A burst of radio signals has been detected originating from a known repeating Fast Radio Burst (FRB). The signal was found by the Breakthrough Listen project, which scours the skies looking for signs of intelligent life.
FRBs, which are brief, bright bursts of radio waves that come from distant galaxies, were first detected by the Parkes Observatory in Australia in 2007.
In 2012, they were observed coming from an object in a dwarf galaxy three billion light years away, labelled FRB121102.
However, in 2015 a second set of emissions was seen coming from the same object.
In 2016, the repeating burst was the first FRB to have its location defined to such precision that its host galaxy could be identified.
Prior to that second burst, it was thought that these mysterious signals were the result of the catastrophic destruction of some celestial object.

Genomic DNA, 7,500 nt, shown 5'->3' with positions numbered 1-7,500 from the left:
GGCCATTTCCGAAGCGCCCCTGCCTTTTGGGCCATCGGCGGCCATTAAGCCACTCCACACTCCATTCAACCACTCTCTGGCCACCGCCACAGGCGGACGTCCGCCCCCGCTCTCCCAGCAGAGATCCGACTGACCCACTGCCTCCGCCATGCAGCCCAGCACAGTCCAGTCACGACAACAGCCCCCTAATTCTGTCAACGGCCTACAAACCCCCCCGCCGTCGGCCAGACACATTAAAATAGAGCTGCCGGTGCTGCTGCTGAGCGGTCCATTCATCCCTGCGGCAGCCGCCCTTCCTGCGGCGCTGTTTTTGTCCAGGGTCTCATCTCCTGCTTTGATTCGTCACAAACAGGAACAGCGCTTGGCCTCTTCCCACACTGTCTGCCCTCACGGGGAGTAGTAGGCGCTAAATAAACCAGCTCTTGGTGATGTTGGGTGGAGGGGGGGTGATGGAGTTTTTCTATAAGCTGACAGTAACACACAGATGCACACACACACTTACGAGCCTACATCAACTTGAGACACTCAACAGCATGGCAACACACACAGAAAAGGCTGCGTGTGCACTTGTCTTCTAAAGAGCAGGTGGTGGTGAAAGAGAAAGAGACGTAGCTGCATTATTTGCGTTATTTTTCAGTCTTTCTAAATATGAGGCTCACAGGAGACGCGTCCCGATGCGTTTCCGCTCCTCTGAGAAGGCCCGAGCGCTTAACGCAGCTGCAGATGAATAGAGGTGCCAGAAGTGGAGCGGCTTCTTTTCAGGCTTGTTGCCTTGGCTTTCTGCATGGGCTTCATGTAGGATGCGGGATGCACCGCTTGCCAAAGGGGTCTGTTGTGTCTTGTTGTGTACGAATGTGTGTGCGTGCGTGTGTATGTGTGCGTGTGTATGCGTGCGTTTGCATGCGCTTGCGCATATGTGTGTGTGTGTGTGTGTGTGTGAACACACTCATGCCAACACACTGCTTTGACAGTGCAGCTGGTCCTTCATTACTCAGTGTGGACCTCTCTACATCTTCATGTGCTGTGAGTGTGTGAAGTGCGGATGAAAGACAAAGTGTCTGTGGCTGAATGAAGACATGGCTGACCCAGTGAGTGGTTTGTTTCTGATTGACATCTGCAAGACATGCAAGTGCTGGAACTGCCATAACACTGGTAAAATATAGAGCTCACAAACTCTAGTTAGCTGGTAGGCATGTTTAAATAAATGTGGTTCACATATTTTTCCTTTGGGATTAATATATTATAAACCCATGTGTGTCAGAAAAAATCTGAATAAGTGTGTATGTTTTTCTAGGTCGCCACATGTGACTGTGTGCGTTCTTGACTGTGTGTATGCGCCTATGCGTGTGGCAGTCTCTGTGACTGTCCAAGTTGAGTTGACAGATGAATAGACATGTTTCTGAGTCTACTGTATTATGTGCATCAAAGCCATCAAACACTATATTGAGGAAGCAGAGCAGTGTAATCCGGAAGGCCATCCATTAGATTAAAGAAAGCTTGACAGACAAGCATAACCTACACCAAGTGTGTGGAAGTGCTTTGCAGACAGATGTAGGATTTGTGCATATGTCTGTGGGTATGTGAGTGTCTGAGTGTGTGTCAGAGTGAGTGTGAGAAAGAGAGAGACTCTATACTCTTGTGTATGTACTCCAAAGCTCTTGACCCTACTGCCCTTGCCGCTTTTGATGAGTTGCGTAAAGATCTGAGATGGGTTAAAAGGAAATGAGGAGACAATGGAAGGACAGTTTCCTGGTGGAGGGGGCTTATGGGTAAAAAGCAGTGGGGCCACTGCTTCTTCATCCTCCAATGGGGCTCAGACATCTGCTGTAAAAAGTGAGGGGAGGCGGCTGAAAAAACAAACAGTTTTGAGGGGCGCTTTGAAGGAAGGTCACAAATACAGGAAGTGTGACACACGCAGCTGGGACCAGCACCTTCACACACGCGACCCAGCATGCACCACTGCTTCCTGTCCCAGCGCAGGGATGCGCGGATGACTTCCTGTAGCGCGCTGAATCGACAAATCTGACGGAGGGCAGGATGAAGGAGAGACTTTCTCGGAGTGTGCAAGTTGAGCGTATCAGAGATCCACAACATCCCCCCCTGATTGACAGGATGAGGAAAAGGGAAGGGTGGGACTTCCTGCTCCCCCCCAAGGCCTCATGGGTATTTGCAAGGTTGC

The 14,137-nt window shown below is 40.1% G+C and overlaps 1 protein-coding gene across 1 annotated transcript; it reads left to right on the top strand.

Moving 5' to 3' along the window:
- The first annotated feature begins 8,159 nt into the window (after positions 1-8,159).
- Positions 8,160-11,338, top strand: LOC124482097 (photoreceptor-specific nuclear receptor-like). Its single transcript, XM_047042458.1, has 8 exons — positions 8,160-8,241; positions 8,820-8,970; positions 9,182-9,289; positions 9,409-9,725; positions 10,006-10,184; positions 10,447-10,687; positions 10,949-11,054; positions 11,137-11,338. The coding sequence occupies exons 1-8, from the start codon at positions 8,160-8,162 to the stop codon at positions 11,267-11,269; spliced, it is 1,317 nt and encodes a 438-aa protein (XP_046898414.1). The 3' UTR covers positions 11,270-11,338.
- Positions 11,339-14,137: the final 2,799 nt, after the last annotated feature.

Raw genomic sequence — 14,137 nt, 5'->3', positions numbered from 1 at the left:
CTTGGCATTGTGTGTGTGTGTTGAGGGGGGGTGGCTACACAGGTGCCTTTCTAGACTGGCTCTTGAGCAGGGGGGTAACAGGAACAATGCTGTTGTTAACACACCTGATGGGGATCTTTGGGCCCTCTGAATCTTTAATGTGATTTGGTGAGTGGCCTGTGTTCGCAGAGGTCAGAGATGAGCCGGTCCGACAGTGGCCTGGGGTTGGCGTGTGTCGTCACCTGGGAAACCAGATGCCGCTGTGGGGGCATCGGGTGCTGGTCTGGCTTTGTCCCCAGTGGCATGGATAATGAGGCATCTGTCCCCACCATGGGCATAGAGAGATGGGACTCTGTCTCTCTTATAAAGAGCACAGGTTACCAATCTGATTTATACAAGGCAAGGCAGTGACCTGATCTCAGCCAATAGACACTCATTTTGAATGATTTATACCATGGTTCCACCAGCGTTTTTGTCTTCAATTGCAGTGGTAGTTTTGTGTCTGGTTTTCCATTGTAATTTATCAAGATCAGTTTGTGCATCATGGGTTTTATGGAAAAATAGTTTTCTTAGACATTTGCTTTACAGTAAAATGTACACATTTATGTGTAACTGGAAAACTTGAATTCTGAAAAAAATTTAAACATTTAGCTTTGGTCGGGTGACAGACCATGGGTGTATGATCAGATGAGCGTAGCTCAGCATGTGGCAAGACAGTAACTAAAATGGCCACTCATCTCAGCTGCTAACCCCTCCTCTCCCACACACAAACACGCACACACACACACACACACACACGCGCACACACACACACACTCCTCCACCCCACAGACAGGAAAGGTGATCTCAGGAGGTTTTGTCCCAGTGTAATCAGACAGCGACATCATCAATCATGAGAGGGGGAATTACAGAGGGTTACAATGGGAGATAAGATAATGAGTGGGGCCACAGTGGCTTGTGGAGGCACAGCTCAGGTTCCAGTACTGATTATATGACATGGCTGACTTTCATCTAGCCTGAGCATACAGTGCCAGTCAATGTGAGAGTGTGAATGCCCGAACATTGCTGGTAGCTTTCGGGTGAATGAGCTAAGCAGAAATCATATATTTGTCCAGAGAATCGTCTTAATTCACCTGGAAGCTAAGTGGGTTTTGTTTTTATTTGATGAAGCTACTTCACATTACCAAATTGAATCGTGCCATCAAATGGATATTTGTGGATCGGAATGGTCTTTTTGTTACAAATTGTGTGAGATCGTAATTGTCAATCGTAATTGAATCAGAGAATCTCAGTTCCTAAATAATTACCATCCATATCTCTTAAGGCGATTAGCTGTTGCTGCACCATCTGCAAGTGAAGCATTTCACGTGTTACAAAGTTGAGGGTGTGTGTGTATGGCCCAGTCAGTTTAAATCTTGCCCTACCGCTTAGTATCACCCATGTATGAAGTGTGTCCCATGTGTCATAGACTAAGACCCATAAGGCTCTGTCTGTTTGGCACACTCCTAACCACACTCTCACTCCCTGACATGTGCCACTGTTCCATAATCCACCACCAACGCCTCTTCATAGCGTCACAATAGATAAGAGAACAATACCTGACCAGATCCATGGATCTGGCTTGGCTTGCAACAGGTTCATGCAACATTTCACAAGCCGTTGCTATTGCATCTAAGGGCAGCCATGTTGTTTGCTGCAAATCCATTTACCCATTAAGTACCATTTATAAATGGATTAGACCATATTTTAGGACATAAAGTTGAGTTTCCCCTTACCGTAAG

If this were true however, there would not have been a repeated burst.
On 26 August 2017, UC Berkeley Postdoctoral Researcher Dr. Vishal Gajjar observed FRB 121102 using the Breakthrough Listen backend instrument at the Green Bank Telescope in West Virginia.
The observations detected 15 FRBs coming from the object.
By continuous monitoring of the repeating FRBs such as these, researchers hope to better understand what causes the repeated bursts, and the origin of FRBs in general.
Already, these precise readings have garnered new information by showing that FRBs emit at much higher frequencies than previously observed.
One possible explanation for the bursts is that they are caused by spinning neutron stars with strong magnetic fields.
However, Breakthrough Listen monitors FRBs for a more exotic explanation: that FRBs are signs of an intelligent alien race.
The Listen project was set up in 2015 by the Breakthrough Initiative to observe nearby stars and galaxies, looking for signs of alien intelligence and technology, though the data taken during this search has also helped scientists to better understand our Universe.
But even if the signals do originate from alien life, there’s little hope of contact.
Even if we sent a message today, we’d have to wait six billion years for an answer, longer than the life span of our Sun.